I just knew it was going to happen, a great sunset. You could see the way the clouds were forming that it might be worth taking a trip down the beach. So when the Prestatyn and District Camera Club finished last night I headed straight down there. Not Talacre this time just our local beach.
Now the only thing of interest worth photographing on our wide swept beaches are the Groyne Markers. They’re there to make sure sailors don’t run aground on the sea defences which disappear at high tide.
Not fantastic, but put them in silhouette, and you’ve got a reasonable photograph. Anyway it’s more about the sky. So here it is in all it’s glory last night.
The last three weeks have been pretty hectic with not much time for photography. A quick trip to Big Pool Wood and Talacre lighthouse to test the new camera and last Saturday I managed to arrange a day In Chester to take some photographs….and as usual the best laid plans etc. It was raining, dark grey skies, really overcast, but “plans is plans” and off I went. A good few weeks back I did a post about Chester Cathedral and Saturday was supposed to have been the architecture, Chester has some amazing Black and White buildings and covered walkways, called The Rows. The E-M1 Mk2 is weather-proof, so rain doesn’t really matter too much, apart from getting spots of water on the lens front, guaranteed to happen if you are shooting architecture, so Plan B, I always have a plan, was dusted off and brought into action. Street Photography.
The lovely thing about street photography is the best of is absolutely no way you can stage or even think of – it just like – it happened and isn’t it weird and it is gone.. I think the crazies stuff is the stuff that is generally real and the stuff you can make up is less impressive. – Matt Stuart
If you understand what Matt was saying, let me know.
See what I mean about those lovely Black and White buildings, another day, maybe. I found a good spot to stand, it’s directly opposite me just to the left of the steps and two windows in. One it was out of the rain, you can see the dry spot on the street, and two it was ideal for catching my victims unwilling subjects as they came round the corner.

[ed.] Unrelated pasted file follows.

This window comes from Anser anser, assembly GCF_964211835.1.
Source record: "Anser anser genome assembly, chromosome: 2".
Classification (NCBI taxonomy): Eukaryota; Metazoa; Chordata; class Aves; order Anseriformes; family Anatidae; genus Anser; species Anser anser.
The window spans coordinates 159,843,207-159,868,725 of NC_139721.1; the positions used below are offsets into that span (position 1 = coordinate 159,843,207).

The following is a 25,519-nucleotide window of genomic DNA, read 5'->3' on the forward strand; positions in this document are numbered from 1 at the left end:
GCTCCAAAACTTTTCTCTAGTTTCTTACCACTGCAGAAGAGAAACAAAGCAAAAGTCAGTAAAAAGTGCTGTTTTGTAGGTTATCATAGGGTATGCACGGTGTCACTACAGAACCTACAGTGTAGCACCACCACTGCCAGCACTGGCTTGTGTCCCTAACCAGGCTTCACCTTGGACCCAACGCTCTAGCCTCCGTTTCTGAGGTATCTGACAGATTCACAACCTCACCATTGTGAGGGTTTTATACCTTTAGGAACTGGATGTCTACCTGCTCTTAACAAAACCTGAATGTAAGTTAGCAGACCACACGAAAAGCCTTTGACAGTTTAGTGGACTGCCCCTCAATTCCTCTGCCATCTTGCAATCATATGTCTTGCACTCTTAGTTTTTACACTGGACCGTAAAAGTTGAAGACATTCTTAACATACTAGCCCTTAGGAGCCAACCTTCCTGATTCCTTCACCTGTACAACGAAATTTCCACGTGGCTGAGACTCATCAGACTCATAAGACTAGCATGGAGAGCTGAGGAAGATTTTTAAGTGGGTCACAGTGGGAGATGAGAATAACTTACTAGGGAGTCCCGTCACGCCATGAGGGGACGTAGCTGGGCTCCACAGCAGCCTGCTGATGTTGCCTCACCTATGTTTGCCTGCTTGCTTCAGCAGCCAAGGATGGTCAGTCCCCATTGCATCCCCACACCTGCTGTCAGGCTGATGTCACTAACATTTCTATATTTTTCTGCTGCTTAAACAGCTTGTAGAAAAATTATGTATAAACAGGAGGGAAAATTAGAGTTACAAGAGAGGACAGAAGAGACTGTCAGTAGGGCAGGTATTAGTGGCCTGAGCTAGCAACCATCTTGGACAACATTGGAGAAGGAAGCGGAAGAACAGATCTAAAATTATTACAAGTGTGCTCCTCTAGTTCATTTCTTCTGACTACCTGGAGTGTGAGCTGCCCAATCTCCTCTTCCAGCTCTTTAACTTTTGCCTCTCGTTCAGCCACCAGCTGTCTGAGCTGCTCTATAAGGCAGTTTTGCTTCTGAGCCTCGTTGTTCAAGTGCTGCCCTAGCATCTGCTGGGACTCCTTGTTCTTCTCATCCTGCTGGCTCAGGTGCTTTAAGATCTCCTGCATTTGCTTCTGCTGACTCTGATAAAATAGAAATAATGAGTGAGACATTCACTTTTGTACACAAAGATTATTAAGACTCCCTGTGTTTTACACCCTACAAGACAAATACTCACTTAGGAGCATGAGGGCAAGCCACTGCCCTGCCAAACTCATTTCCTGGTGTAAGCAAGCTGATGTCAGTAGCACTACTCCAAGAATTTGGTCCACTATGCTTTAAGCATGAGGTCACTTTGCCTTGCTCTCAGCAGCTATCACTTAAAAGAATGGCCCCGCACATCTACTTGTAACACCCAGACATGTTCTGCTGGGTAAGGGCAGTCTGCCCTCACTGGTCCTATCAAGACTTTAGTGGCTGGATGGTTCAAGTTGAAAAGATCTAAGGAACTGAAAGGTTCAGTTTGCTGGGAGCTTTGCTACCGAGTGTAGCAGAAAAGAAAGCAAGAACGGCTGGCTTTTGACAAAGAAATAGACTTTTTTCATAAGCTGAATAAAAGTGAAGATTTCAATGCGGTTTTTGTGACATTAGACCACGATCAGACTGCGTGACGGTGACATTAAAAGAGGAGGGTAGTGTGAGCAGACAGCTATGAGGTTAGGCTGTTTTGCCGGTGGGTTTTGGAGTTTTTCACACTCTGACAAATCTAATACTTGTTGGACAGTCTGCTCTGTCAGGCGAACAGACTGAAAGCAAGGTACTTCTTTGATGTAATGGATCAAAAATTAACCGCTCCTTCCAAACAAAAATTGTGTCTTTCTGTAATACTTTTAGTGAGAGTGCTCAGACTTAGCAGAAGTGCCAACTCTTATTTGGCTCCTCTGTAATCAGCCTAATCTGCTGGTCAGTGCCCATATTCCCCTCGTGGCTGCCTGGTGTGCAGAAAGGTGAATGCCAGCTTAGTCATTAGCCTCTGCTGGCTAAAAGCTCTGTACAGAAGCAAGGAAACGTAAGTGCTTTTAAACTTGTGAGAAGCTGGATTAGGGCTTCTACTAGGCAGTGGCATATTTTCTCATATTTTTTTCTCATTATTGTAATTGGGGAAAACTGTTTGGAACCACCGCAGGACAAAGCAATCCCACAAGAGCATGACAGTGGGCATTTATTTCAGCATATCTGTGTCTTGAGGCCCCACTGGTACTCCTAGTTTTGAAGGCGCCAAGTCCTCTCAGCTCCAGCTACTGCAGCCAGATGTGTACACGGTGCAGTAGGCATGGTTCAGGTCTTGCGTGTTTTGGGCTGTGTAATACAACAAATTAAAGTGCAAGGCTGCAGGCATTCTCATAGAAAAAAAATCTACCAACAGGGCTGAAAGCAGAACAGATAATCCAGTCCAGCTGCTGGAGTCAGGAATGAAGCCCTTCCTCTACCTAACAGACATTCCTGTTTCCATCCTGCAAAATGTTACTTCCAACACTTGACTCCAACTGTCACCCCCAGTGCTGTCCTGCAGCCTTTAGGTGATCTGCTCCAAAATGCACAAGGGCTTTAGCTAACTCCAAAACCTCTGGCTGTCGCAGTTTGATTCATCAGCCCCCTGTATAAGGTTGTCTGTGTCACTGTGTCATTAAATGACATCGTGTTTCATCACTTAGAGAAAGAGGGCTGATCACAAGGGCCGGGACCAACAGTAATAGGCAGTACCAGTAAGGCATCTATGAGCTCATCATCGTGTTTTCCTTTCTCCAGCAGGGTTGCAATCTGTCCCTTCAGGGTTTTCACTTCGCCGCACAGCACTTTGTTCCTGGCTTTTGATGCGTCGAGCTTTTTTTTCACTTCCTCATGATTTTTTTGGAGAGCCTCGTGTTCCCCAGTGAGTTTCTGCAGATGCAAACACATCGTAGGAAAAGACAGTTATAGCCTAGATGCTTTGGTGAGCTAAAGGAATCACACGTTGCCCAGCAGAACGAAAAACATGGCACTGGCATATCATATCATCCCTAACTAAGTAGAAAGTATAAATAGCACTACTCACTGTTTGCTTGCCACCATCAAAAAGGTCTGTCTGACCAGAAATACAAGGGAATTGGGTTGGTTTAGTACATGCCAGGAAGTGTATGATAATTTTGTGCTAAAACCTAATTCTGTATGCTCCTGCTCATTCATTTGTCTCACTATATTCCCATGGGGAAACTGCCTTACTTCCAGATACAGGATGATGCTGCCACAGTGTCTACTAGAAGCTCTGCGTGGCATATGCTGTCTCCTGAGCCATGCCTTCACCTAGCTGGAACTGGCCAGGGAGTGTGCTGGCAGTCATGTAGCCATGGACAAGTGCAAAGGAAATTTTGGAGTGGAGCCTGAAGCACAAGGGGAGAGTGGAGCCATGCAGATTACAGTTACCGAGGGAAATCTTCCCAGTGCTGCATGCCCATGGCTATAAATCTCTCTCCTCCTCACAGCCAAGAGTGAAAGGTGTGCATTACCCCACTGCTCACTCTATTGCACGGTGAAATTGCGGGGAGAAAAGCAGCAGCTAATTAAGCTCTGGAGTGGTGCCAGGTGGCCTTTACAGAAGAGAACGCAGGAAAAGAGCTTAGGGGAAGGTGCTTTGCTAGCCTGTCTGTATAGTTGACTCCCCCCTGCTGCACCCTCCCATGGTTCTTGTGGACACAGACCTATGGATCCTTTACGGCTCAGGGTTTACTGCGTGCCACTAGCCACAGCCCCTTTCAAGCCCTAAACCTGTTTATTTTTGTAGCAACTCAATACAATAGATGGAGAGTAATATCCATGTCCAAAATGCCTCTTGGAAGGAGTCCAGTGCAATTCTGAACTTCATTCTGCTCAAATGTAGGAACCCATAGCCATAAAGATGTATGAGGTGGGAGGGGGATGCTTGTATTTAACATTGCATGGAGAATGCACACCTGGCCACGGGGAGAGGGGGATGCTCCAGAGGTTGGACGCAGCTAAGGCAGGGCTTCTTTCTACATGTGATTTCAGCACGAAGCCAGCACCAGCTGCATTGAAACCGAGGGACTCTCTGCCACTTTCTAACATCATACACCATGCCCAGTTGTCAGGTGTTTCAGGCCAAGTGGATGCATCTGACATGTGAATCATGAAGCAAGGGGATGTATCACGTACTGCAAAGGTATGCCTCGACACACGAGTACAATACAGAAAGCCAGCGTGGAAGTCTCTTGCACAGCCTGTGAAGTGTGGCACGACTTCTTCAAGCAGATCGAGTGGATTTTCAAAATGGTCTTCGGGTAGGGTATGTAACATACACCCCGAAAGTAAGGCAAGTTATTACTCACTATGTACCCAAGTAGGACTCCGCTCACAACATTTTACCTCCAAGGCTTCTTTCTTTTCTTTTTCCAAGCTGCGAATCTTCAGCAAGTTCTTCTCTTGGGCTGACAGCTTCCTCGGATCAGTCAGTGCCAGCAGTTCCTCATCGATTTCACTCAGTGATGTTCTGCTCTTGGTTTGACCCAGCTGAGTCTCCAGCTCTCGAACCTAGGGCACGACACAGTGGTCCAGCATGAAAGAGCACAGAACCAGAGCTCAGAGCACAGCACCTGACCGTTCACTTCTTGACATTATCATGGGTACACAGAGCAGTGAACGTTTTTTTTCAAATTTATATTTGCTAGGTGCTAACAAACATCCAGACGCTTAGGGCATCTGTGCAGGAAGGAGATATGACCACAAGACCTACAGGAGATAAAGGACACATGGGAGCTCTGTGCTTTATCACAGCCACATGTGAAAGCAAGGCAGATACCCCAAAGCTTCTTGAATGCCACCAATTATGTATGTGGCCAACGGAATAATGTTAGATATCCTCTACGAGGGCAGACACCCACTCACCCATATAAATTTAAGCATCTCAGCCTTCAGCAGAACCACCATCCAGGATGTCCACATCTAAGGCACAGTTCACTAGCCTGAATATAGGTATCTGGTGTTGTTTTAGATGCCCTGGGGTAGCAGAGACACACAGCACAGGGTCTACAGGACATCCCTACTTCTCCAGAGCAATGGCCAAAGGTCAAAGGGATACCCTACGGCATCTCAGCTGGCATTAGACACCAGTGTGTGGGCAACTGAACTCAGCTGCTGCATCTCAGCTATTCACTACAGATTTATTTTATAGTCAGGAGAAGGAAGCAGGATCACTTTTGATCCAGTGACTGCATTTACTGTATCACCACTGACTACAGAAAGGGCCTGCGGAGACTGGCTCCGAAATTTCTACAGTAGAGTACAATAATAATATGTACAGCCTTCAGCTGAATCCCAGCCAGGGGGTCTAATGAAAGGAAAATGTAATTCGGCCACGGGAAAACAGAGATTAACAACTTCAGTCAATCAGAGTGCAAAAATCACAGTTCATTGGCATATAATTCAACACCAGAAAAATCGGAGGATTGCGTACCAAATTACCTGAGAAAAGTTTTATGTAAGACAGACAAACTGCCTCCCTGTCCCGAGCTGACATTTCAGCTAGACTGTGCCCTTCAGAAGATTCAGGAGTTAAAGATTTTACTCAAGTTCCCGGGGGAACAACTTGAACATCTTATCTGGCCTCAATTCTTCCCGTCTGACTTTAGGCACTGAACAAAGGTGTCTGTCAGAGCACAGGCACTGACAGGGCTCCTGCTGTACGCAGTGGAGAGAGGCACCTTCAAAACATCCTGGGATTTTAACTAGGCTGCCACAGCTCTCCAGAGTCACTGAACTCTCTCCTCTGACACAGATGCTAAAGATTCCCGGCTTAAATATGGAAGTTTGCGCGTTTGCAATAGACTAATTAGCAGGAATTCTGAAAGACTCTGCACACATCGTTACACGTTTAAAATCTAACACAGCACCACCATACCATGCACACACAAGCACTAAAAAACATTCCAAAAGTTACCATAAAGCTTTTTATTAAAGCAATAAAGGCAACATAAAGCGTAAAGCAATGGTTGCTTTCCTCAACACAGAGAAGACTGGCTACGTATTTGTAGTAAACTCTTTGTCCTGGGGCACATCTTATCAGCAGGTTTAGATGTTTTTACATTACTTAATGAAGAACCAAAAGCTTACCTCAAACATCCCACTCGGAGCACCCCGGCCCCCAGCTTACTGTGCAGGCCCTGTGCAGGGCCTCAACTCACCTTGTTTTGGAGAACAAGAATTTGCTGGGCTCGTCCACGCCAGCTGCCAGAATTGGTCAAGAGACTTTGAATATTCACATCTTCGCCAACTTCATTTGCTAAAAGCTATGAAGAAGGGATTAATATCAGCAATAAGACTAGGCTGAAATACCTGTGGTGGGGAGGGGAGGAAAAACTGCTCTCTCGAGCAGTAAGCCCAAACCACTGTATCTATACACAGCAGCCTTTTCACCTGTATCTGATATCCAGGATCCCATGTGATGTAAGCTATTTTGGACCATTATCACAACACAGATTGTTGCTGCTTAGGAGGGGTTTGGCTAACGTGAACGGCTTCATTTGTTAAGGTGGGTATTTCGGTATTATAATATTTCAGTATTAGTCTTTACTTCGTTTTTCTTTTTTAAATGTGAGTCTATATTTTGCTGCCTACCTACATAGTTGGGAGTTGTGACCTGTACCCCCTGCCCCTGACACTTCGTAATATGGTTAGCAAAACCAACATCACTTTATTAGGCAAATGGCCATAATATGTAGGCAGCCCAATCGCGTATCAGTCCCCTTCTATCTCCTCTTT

No matter what city you are in, at least here in the UK, Saturday is always good for Hen and Stag parties as the next two photographs show.
Here comes the bride, can’t understand why she has shut her eyes, maybe it’s a surprise
Chester is one of those town, they see so many tourists and photographers that they really don’t pay that much attention to another fool with a camera…..
…..and those Black and White buildings are really fantastic to photograph. Just a shame people get in the way.
I’ve heard of The Leaning Tower Of Pisa, even been and visited it, but this is some serious lean. Ooops! It’s me. I haven’t got the horizon straight.
Coffee time, at this point in the day I could do with one myself. This is another nice spot to take a photograph. People seem totally unaware that I’m standing there.
On the same street, just a little bit further up and another convenient spot to take photographs.
Street photography is a renewable resource. If you don’t like what you see wait 5 minutes or walk a hundred feet. – Craig Coverdale
Watch out! They’re coming. On a wet day like Saturday he was doing a roaring trade in selling umbrella’s.
….and there were lots of them about. Big ones, small one, all designed to poke your eye out. I’m tall and when I walk about in areas where there are lots of umbrellas I have to keep a constant eye, excuse the pun, for someone with their head down, scurrying along, underneath an umbrella.
In Chester, there is a great area called The Rows. It’s a series of covered walkways with shops on one side that allow you to get about without getting wet. Well that’s how I look at it….
Of course there are those who don’t mind getting wet, I other the other hand do like to keep dry, so this was taken from that nice little sheltered spot I mentioned earlier.